Thus, the residents going down the hall would hear the muffled sounds that indicated a television was on, and as they tend to lack rather than abound in imagination, they would form a mental image of the concierge sprawled in front of her television set. As for me, cozily installed in my lair, I heard nothing but I knew that someone was going by. So I would go to the adjacent room and peek through the spy-hole located opposite the stairway and, well hidden behind the white net curtains, I could inquire discreetly as to the identity of the passerby.
With the advent of videocassettes and, subsequently, the DVD divinity, things changed radically, much to the enrichment of my happy hours. As it is not terribly common to come across a concierge waxing ecstatic over Death in Venice or to hear strains of Mahler wafting from her loge, I delved into my hard-earned conjugal savings and bought a second television set that I could operate in my hideaway. Thus, the television in the front room, guardian of my clandestine activities, could bleat away and I was no longer forced to listen to inane nonsense fit for the brain of a clam I was in the back room, perfectly euphoric, my eyes filling with tears, in the miraculous presence of Art.
Profound Thought No. 1
Follow the stars
In the goldfish bowl
Apparently, now and again adults take the time to sit down and contemplate what a disaster their life is. They complain without understanding, and, like flies constantly banging against the same old windowpane, they buzz around, suffer, waste away, get depressed then wonder how they got caught up in this spiral that is taking them where they don't want to go. The most intelligent among them turn it into a religion: oh, the despicable vacuousness of bourgeois existence! Cynics of this kind frequently dine at Papa's table: "What has become of the dreams of our youth?" they ask, with their smug, disillusioned air. "Those years are long gone, and life's a bitch." I despise this false lucidity that comes with age. The truth is that they are just like everyone else: kids who don't understand what has happened to them and who act big and tough when in fact all they want is to burst into tears.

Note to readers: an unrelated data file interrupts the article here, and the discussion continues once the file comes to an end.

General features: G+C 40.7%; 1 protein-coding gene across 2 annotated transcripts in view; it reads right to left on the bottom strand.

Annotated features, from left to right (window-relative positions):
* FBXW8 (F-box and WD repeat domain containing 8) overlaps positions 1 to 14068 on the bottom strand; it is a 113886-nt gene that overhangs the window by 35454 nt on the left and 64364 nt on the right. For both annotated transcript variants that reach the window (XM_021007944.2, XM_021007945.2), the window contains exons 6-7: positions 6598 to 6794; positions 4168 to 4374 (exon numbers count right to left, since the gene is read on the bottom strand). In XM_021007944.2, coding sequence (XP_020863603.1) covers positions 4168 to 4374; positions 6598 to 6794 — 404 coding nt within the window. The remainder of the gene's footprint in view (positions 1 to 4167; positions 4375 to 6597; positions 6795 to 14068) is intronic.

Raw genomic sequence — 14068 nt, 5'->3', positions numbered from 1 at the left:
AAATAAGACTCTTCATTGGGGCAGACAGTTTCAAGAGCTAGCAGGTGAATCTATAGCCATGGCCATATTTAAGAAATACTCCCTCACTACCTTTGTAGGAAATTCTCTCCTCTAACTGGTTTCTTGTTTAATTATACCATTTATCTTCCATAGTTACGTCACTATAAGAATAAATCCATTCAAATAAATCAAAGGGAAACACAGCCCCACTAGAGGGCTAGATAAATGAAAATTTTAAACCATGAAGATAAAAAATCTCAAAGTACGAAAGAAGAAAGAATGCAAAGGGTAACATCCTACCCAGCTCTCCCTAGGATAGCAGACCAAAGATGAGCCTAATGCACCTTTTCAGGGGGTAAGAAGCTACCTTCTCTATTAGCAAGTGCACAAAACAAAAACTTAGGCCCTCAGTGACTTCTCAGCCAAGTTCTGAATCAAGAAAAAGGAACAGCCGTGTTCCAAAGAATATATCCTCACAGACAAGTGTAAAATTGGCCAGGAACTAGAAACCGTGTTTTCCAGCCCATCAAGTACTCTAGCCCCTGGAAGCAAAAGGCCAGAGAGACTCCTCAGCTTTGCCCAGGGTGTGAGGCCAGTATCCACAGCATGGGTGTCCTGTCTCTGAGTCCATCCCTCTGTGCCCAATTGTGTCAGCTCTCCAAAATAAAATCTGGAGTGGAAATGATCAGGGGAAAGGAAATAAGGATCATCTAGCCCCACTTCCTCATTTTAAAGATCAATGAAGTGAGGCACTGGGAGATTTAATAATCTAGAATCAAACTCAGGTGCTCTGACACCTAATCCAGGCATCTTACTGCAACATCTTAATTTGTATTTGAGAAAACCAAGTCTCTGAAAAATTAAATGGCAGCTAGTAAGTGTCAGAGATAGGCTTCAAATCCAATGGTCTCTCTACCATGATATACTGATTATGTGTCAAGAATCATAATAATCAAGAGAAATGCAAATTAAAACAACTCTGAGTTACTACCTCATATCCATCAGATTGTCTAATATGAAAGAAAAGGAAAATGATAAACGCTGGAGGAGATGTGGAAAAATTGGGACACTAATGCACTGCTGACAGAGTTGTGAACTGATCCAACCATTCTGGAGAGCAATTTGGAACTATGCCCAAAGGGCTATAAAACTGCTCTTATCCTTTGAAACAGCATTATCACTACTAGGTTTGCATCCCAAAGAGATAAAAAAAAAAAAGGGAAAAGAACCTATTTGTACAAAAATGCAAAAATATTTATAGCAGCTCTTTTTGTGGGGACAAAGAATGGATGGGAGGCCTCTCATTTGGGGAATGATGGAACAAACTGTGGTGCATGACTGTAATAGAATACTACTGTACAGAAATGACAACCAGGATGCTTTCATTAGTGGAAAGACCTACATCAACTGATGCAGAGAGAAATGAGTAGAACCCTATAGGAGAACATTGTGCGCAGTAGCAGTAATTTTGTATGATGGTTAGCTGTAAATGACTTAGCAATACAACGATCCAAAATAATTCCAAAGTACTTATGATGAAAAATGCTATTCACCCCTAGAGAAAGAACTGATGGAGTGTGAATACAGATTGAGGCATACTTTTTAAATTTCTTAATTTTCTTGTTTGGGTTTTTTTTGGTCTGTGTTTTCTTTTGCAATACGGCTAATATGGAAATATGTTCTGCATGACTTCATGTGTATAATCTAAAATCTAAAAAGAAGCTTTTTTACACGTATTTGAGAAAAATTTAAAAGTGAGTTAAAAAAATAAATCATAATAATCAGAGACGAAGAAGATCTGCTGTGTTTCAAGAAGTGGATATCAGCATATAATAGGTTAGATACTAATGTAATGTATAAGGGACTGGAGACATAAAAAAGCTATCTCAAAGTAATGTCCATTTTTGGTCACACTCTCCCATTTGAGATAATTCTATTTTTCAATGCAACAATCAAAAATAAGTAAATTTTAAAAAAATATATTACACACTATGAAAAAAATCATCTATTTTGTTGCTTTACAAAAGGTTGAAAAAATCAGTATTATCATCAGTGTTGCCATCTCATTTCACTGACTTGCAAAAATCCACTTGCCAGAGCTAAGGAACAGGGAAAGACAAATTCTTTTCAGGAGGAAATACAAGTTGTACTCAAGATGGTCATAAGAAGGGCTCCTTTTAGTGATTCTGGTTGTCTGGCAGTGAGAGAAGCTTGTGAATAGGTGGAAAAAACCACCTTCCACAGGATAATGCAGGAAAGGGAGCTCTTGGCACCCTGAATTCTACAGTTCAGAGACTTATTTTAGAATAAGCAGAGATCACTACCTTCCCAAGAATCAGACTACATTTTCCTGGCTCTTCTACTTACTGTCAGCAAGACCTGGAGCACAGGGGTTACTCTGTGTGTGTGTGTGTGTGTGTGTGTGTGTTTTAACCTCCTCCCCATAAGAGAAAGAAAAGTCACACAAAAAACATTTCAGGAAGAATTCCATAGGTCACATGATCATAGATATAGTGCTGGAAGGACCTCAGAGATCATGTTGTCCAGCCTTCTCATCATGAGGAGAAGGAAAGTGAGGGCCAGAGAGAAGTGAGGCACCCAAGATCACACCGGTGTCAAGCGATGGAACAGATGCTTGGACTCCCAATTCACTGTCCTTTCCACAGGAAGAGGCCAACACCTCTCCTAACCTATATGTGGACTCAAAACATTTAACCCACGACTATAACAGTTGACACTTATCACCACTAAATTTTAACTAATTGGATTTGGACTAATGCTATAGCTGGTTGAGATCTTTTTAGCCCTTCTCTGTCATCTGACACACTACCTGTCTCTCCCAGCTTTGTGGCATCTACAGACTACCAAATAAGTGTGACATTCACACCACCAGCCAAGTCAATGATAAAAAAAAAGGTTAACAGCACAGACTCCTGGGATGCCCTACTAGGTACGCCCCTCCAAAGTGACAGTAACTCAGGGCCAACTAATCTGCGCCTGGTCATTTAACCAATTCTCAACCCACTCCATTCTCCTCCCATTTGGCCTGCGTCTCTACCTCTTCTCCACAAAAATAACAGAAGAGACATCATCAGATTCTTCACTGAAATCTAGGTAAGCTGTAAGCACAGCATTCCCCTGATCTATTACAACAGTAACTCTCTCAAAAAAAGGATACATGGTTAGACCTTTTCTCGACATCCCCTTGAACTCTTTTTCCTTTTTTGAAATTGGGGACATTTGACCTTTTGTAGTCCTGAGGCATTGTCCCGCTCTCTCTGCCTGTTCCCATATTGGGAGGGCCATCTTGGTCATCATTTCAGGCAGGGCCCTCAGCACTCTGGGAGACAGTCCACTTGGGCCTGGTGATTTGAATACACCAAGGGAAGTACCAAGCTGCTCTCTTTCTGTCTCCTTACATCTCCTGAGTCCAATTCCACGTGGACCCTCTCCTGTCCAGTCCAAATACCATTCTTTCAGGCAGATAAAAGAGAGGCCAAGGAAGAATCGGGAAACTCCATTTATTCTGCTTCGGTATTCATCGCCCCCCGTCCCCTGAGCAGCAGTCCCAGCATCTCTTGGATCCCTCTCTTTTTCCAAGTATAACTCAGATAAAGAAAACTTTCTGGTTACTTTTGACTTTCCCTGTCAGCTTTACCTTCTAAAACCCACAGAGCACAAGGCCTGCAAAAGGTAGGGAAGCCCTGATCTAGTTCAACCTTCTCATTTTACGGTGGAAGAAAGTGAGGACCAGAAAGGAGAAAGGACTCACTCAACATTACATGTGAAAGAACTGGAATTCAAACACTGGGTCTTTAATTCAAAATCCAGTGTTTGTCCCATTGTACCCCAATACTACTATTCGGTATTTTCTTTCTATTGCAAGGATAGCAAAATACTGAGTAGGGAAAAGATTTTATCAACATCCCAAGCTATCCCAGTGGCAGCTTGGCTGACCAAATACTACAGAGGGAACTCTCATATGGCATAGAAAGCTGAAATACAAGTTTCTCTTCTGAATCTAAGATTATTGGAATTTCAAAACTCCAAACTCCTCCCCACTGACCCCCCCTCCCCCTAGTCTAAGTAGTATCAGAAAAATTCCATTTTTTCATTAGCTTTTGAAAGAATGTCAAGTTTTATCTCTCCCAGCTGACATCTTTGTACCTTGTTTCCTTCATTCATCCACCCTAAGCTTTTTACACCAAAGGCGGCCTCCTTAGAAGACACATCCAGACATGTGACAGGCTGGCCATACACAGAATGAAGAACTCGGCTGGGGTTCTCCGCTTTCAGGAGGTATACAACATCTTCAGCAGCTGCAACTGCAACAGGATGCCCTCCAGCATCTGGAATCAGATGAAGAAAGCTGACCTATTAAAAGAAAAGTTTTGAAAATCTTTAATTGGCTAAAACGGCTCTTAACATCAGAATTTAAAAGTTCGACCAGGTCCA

And yet there's nothing to understand. The problem is that children believe what adults say and, once they're adults themselves, they exact their revenge by deceiving their own children. "Life has meaning and we grown-ups know what it is" is the universal lie that everyone is supposed to believe. Once you become an adult and you realize that's not true, it's too late. The mystery remains intact, but all the available energy has long ago been wasted on stupid things. All that's left is to anesthetize yourself by trying to hide the fact that you can't find any meaning in your life, and then, the better to convince yourself, you deceive your own children.
All our family acquaintances have followed the same path: their youth spent trying to make the most of their intelligence, squeezing their studies like a lemon to make sure they'd secure a spot among the elite, then their entire lives wondering with a flabbergasted look on their faces why all that hopefulness has led to such a vain existence. People aim for the stars and they end up like goldfish in a bowl. I wonder if it wouldn't be simpler just to teach children right from the start that life is absurd. That might deprive you of a few good moments in your childhood but it would save you a considerable amount of time as an adult not to mention the fact that you'd be spared at least one traumatic experience, i.e. the goldfish bowl.
I am twelve years old, I live at 7, rue de Grenelle in an apartment for rich people. My parents are rich, my family is rich and my sister and I are, therefore, as good as rich. My father is a parliamentarian and before that he was a minister: no doubt he'll end up in the top spot, emptying out the wine cellar of the residence at the Hôtel de Lassay. As for my mother . . . Well, my mother isn't exactly a genius but she is educated. She has a Ph.D. in literature. She writes her dinner invitations without mistakes and spends her time bombarding us with literary references, ("Colombe, stop trying to act like Madame Guermantes," or "Pumpkin, you are a regular Sanseverina,").
Excerpted from The Elegance of the Hedgehog by Muriel Barbery, translated from the French by Alison Anderson. Excerpted by permission of Europa Editions. All rights reserved.
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